As a cross generation game, there are quite a few concerns about performance on the older consoles, but the fact is that Thief runs badly on every platform except the PC. At its best moments, the game looks stunning on PS4 and Xbox One, but those moments are few and far between.
- Eidos Montreal
- Square Enix
- February 25, 2014
Required Disk Space:
- 19.25GB Minimum
Supported Video Output:
- Dolby Digital
- Unreal Engine 3
- Blu-ray Disc
Average Playing Time:
- 20 Hours
Super Gamer Dude
As a genre, it has always seemed like stealth came and went as it pleased, much as the characters within these games often do to elude detection. Right now, we seem to be in a rather good phase for the stealth game in general. Between the introduction of new mechanics in independent games like Mark of the Ninja, the creation of exciting new franchises like Dishonored, or the return of storied franchises of yore like Metal Gear Solid or Splinter Cell, there is a lot for Stealth gamers to love. Sadly, the latest version of one of the older stealth franchises there is, Thief, is not one of these games.
The Thief games have been going for almost a full decade, and in the early days of preview coverage, it looked like Thief was going to be able to implement new mechanics from games such as Dishonored while still maintaining the feeling of a Thief game. Sadly, it seems like the constant rumors of serious development problems were well-founded, and there are countless issues that plague what is a game that maintains an interesting concept at its core.
Drawing a comparison between this game and the still somewhat recent Dishonored is almost a bit eerie. Both games involve rather similar plots involving a plague and some sort of dark voodoo magic behind everything, and Thief borrows quite a few ideas from Dishonored, including the existence of several small hub worlds within which are story missions as well as a selection of different side missions that the main character Garrett can choose to undertake or not.
The problem with Thief trying to use these mechanics is that it uses the same high roofs and narrow walkways without considering the fact that it is lacking the one thing that made traversing DishonoredÂ’s world fun, the magical powers. Sure, at the core of ThiefÂ’s story lies some magical conspiracy that even after finishing the game remains a bit murky to me, but none of that really manifests itself within the gameplay, leaving you to clumsily search for ways to get up on roofs using context sensitive button presses.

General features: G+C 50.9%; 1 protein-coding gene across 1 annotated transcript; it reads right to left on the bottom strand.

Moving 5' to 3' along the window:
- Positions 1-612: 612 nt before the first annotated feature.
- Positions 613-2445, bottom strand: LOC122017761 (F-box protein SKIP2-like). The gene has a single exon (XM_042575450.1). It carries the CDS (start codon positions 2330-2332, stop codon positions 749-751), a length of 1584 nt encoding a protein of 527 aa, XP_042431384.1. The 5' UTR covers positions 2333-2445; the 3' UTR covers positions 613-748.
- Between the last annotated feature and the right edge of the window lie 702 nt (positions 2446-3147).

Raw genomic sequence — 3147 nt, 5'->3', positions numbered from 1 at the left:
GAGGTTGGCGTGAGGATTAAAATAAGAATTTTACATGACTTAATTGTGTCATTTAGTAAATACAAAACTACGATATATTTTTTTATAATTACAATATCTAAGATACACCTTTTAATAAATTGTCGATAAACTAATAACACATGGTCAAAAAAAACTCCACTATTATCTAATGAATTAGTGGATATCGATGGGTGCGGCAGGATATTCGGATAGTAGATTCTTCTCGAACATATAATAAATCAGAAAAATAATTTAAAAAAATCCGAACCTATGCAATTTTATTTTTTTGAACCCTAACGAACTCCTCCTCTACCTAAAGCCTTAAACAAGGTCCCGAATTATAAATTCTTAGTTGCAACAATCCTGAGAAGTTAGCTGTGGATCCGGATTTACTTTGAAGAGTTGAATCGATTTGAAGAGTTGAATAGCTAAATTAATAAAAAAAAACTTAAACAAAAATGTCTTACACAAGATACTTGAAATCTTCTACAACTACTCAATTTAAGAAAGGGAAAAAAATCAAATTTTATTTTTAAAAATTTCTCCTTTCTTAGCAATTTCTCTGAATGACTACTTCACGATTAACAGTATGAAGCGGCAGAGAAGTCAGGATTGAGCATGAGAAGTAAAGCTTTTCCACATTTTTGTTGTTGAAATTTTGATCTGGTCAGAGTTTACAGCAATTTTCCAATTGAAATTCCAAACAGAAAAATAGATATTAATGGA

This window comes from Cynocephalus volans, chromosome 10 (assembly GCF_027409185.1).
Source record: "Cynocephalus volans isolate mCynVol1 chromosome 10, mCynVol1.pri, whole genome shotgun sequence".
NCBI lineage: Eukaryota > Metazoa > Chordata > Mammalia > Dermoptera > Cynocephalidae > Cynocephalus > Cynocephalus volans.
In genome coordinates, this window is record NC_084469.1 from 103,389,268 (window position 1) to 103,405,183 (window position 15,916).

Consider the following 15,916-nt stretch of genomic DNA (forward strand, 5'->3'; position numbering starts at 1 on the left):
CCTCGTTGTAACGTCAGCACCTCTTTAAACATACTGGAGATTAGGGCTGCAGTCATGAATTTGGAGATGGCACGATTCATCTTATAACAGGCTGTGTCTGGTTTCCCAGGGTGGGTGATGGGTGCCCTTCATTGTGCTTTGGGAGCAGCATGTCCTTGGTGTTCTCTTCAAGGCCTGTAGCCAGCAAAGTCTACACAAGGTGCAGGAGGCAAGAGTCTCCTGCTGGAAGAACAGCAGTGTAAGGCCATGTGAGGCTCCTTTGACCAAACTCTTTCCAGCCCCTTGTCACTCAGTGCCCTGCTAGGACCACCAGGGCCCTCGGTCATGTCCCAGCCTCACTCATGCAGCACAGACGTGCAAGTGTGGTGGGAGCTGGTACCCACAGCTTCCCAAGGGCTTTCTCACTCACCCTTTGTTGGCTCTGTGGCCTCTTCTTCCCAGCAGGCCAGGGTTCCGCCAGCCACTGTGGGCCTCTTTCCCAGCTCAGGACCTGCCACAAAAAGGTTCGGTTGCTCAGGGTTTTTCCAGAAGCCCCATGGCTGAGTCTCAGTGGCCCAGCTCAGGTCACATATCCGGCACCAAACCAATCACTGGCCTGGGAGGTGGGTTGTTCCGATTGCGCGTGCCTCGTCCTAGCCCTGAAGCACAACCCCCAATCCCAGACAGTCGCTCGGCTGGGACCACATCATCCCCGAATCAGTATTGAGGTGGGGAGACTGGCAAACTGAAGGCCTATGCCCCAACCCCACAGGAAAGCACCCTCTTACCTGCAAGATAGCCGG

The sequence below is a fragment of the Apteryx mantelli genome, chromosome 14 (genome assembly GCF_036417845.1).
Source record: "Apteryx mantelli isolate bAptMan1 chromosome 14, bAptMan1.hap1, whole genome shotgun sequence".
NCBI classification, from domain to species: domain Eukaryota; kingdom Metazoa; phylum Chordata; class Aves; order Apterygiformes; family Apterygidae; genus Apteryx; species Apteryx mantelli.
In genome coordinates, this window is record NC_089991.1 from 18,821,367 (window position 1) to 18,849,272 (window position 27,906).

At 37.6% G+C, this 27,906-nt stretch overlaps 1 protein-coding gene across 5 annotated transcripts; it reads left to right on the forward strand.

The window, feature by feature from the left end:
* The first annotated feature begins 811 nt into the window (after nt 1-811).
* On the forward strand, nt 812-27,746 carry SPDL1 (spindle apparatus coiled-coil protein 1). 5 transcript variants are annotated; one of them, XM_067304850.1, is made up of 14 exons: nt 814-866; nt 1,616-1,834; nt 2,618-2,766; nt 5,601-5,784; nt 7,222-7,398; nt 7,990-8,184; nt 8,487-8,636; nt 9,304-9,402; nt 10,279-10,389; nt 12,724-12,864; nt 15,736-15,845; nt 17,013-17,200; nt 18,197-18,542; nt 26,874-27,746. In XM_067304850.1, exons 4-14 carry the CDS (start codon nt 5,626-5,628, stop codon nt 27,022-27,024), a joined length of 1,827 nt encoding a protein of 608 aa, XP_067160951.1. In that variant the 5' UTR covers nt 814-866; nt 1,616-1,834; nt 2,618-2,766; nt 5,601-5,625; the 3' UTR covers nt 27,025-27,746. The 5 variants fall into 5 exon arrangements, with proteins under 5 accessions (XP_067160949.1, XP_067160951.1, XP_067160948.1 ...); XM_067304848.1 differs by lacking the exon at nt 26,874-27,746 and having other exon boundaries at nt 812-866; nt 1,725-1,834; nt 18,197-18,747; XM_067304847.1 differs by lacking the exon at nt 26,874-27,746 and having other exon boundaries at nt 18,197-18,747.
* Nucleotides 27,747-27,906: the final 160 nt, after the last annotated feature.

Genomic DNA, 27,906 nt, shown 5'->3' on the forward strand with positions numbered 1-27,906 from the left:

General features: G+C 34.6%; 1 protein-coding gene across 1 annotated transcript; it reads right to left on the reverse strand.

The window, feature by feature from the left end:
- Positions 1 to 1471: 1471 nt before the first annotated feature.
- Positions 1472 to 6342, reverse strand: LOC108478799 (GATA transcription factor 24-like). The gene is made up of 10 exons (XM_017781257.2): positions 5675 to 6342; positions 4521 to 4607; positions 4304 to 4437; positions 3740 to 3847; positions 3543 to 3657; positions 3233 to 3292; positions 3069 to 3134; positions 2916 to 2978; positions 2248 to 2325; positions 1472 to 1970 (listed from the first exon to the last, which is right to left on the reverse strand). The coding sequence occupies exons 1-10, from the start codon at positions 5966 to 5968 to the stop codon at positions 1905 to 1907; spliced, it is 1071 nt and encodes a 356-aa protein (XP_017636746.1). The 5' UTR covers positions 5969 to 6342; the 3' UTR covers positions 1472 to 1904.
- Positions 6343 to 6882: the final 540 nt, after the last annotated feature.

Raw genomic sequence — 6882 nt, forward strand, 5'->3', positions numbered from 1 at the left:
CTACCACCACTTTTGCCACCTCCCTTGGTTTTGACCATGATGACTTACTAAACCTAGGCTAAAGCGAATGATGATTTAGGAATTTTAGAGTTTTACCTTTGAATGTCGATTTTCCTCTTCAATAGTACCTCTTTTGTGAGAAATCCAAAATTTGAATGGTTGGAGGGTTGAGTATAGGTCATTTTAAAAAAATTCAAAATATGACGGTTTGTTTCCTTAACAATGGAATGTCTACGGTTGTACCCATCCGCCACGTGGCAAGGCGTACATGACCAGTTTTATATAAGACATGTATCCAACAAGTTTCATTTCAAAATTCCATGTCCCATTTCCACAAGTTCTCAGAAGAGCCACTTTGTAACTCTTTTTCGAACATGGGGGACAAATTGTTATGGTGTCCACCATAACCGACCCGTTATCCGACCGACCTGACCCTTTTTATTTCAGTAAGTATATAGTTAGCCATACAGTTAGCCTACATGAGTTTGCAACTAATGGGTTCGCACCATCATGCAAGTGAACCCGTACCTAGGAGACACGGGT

Those button prompts are just the beginning of how Thief seems to constrain you, though. Whereas the older Thief games, particularly the first one, created a sort of open world even within the enclosed spaces of homes and sewer tunnels, every time the player enters a mission in this new Thief, they make a transition from a semi-open hub world to a painfully linear set of hallways and rooms. There is some freedom to how you deal with enemies, but the easy way out is always just to sneak up behind them and knock them out, which isnÂ’t hard thanks to the awful enemy AI.
Even stealing things in this new Thief feels wrong. Every time you would steal something in the older Thief games, it felt like a big score, like you were really achieving something. Here, Garrett is stealing literally everything that he can get his hands on from single gold coins to handheld mirrors. Instead of feeling like a master thief, Garrett instead feels like an insane kleptomaniac roaming through the city looking to steal garbage.
Even though the franchise is older than that of Dishonored, everything about this new Thief game feels like it was cribbed from Dishonored and then immediately made worse. Thief feels like what a cheaply produced knock-off version of Dishonored might feel like, and that is its biggest problem. If you like any number of the ideas that Thief puts forward, try out Dishonored.